“Are they going to establish themselves as entertainment? In which case, you go down a different set of technical regulations but still have the fastest best cars, best drivers, or are they going to be led by manufacturers deciding that they want more electrification in terms of the power train – in which case you go Formula E.

“Whatever they decide from 2021 onwards, is a very, very important next step for the next decade.”

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AW: There is a huge focus on safety in Formula 1, especially with the introduction of the HALO. Is there a danger that the sport is becoming too safe, that it has been sanitized too much?

KC: “I’m not a fan of the HALO. Yes, you’ve got the argument that if you save one life then it is worth it sure but it changes the fundamental aesthetics of the car and not for the better. I don’t think that anyone on the planet will ever say that it is the prettiest thing in the world.

“It’s a first step. I think that they all have been very vocal about the fact that it is only a first step and there are other steps coming, that’s fine, but as a racing driver I never ever once questioned getting into a car that didn’t have a windscreen or a HALO style protection because I was worried.

“Nobody is forcing these drivers to get into the car without a HALO, nobody is insisting on these drivers driving without a HALO and I think, if you made it optional, every driver would not have it because you would save nine kilos and you would have better aero.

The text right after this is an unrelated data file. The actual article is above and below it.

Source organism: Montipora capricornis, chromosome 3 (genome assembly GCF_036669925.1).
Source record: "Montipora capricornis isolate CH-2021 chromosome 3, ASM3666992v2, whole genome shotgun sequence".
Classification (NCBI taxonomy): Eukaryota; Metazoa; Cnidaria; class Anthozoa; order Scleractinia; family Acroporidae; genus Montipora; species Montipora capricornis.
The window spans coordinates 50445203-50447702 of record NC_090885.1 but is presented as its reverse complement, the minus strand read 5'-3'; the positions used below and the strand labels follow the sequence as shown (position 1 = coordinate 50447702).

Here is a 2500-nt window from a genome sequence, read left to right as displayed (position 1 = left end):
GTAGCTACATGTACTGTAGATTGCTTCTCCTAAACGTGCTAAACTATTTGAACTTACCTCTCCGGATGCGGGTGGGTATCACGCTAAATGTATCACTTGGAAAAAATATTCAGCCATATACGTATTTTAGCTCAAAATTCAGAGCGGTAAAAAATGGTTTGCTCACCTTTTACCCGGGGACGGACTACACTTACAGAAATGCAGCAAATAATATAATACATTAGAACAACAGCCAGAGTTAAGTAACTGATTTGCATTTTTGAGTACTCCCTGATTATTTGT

“Yes, motor racing is dangerous and the job of the FIA is always to try to improve safety but at some point you need to also understand that things like aesthetics matter in the sport and there’s no fan on the planet who will rock up in Melbourne (for the season opening Australian Grand Prix) and say the cars look better this year than they did last year.

“But, in terms of if you step back and look at things on a bigger level, is motorsport getting too safe? My biggest bugbear, more than things like the HALO, is the circuits. I’m not a fan of these big tarmac runoffs that we’ve got everywhere. I’m not a fan of this asphalt that’s been put down everywhere and then we get ourselves into situations where stewards are having to judge whether moves were done legally or not and whether somebody crossed the white line or not.”

AW: So you’d rather see a return to tracks like Brands Hatch…

KC: “With grass and gravel. I’m a big fan of grass and gravel and natural real grass, real gravel. If you go off or you get stuck in the gravel, that’s your own stupidity. That’s your own fault.

“Even Le Mans (is changing). Every year we go back and there’s more and more and more tarmac being put down in the runoff areas and on the edges of the circuit. The first time that I went to Spa and I went through Pouhon. All you had was a white line and an enormous gravel trap and you had to be dancing around the corner. You came out of there and you go, ‘phew I’ve got away with it.’”

AW: Has it taken away some of the thrill for you?

“Yeah it has. I think that as a drive it does take the thrill away. Now you come out of a corner going, ‘phew, I got away without a penalty’ and that’s wrong. Driving should not be about trying to avoid a penalty, driving should be about driving to the limit of your cars grip and the circuit so I think the driving pleasure is gone.

“Spa is ruined in many ways for me. Some of the driving pleasure has been taken away from these circuits.”


By Sam Hall

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Autoweek Q&A: Karun Chandhok says Formula E may never become the new F1